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Hercules 1: When Was Hercules Born?


When Was Hercules Born?

When Was Hercules Born?

Can you tell when a mythological hero was born? For many figures in Greek lore the answer is, surprisingly, yes!

Hercules was born in the last months of 1286 BC.

It may seem impossible to pinpoint the birth of a demi-god so precisely, but ancient Greek legends provide all the clues needed to create a timeline of mythological events.

The Greeks did not place their legends in a time so far removed from their own that it was forgotten. Instead, they believed that heroes and gods had many of their adventures just a few hundred years before they were first written down.

Because kings and rulers traced their lineage back to these heroes, detailed genealogies were given that dated back to the Bronze Age. The connections to the gods may have been fictitious, but the lines of rules allowed historians to reconstruct a timeline of ancient events.

Modern archaeology has been able to confirm many of the estimated dates proposed by these ancient writers. In the case of Hercules, ties to Troy help to narrow down the window of time in which he could have been born.

A detail of his story and the predictability of the moon’s orbit, however, has allowed historians to take this dating a step further. While Hercules may not have been a historical Bronze Age figure, modern science has shown that the Greek estimation of his age fits the mythology better than ever thought possible!

Dating Hercules

Hercules factors into a lineage known as the Argive genealogy, which connects the legendary rulers of Argos to both the gods and Greece’s most famous heroes. Because he was descended from the kings of Greece’s most powerful cities, the supposed genealogy of Hercules is extensive.

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The Greeks also believed that the events of their myths were not very far removed from their own time. Rulers in the Greco-Roman world still claimed direct ancestry from the gods and members of the Argive genealogy, and believed their famous lineage went back only a few generations.

The early poet Homer believed when he wrote the Iliad and Odyssey that he was describing events that happened only a few hundred years before his own time. The Greek Age of Heroes roughly corresponds to the archaeological Bronze Age.

Homer lived in the 8th century BC and the events of the Trojan War were thought to have taken place about four hundred years earlier. This is important in estimating the lifetime of Hercules because Homer includes the hero in the legend.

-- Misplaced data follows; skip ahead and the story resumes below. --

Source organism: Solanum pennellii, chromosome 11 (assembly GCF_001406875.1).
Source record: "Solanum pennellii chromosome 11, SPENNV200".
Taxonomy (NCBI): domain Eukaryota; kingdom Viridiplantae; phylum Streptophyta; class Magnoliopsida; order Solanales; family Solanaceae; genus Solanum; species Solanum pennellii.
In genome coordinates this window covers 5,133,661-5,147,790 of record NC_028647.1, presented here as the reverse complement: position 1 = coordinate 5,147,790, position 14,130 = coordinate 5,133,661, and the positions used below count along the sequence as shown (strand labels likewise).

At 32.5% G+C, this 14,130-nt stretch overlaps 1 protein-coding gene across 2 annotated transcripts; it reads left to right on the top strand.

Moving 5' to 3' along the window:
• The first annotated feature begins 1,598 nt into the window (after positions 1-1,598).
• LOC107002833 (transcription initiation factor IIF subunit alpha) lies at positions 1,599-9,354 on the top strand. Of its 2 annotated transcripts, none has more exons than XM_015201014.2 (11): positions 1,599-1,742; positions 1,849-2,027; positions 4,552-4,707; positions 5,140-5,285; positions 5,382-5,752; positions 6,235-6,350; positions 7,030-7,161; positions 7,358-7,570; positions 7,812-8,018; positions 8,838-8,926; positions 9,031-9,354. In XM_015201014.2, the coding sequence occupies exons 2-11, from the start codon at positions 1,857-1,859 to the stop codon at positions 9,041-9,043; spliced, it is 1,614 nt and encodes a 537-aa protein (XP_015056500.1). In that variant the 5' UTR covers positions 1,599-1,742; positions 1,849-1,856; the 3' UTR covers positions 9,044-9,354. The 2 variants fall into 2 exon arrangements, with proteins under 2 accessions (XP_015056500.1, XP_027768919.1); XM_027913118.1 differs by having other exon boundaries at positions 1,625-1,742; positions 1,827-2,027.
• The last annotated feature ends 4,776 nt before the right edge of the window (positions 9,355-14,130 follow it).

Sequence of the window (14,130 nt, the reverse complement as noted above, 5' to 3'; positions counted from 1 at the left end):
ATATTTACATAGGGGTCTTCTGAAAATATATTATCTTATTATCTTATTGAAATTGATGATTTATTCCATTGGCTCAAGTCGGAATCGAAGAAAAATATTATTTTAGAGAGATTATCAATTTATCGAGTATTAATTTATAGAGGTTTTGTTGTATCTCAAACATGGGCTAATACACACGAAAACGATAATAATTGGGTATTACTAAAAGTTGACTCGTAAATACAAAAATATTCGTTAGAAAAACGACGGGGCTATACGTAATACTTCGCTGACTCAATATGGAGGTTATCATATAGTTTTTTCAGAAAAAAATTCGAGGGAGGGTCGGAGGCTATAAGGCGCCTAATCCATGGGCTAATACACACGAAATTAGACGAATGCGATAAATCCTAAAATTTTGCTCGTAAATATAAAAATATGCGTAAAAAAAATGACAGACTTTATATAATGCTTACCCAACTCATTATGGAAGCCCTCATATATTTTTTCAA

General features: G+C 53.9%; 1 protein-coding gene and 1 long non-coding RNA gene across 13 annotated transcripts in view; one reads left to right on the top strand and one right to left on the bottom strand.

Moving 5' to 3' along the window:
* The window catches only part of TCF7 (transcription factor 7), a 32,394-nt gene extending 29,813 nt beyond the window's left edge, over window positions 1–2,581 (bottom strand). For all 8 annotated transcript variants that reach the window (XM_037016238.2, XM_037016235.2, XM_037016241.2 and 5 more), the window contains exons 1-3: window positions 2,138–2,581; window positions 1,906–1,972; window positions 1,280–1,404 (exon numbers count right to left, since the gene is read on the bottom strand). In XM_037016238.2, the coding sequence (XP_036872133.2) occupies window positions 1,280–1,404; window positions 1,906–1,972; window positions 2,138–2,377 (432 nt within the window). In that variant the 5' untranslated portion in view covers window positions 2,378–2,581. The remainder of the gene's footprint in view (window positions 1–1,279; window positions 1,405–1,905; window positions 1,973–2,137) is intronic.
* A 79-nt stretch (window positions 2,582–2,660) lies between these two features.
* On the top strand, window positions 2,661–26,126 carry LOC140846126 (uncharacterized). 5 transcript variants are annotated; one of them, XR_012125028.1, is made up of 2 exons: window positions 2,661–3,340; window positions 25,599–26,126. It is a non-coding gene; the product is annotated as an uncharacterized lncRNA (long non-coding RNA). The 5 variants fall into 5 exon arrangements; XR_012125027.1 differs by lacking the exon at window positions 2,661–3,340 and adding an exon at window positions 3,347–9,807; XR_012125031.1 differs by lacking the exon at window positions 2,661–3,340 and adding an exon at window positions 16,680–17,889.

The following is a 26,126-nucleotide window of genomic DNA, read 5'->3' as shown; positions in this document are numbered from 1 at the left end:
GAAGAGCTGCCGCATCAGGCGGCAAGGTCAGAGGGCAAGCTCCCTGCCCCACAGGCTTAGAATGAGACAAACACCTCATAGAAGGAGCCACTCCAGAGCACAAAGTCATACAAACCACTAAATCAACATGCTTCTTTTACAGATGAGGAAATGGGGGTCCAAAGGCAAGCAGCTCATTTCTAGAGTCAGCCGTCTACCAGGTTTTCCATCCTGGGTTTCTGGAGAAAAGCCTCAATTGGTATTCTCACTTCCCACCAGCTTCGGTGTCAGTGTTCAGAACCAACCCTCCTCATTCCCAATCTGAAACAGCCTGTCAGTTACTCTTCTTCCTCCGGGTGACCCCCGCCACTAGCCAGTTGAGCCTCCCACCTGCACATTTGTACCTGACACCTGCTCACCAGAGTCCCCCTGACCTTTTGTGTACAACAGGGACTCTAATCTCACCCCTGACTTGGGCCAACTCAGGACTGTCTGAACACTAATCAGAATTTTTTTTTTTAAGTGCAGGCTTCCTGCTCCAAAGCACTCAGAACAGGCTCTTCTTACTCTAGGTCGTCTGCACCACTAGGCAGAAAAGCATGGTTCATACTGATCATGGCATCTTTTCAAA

Before the events of the Iliad, Troy had also been sacked by Hercules. Having been betrayed by King Laomedon, Hercules went to the city and killed all but one of the king’s sons.

The remaining son, Podarces, saved his own life by offering Hercules a gift. Podarces was later renamed Priam and was the king of Troy during the Trojan War.

This means that Hercules was alive only a few decades before the Trojan War.

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A few centuries after Homer’s time, Herodotus attempted to provide a definitive timeline of the events of the Heroic Age in his Histories. Linking royal genealogies of his own time, historical events, and descriptions in older texts, Herodotus settled on a date of roughly 1251 BC for the start of the Trojan War.

Later writers such as Apollodorus of Athens expanded on the work of Herodotus. Their chronology puts the Trojan War at about 1200 BC, the installation of Priam as king about forty years before, and the birth of Hercules roughly forty years prior to that.

The ancient historians believed that Hercules was born around 1280 BC. Remarkably, modern archaeology and science have managed to corroborate some parts of their chronology.

My Modern Interpretation

Archaeologists have long been fascinated with the precision of Greek historians. While many of the events of mythology can be assumed to be invented, the wars and kings of the Age of Heroes are sometimes believed to have been based in some measure of fact.

Some of these theories seemed to be confirmed when the ruins of an ancient city were found in Asia Minor. The location of the city, its dating, and many of its features appear to correspond to ancient descriptions of Troy.

Even more remarkable than the discovery of Troy was the fact that the city showed evidence of major conflict that corresponded to the years the Greek historians had placed the Trojan War.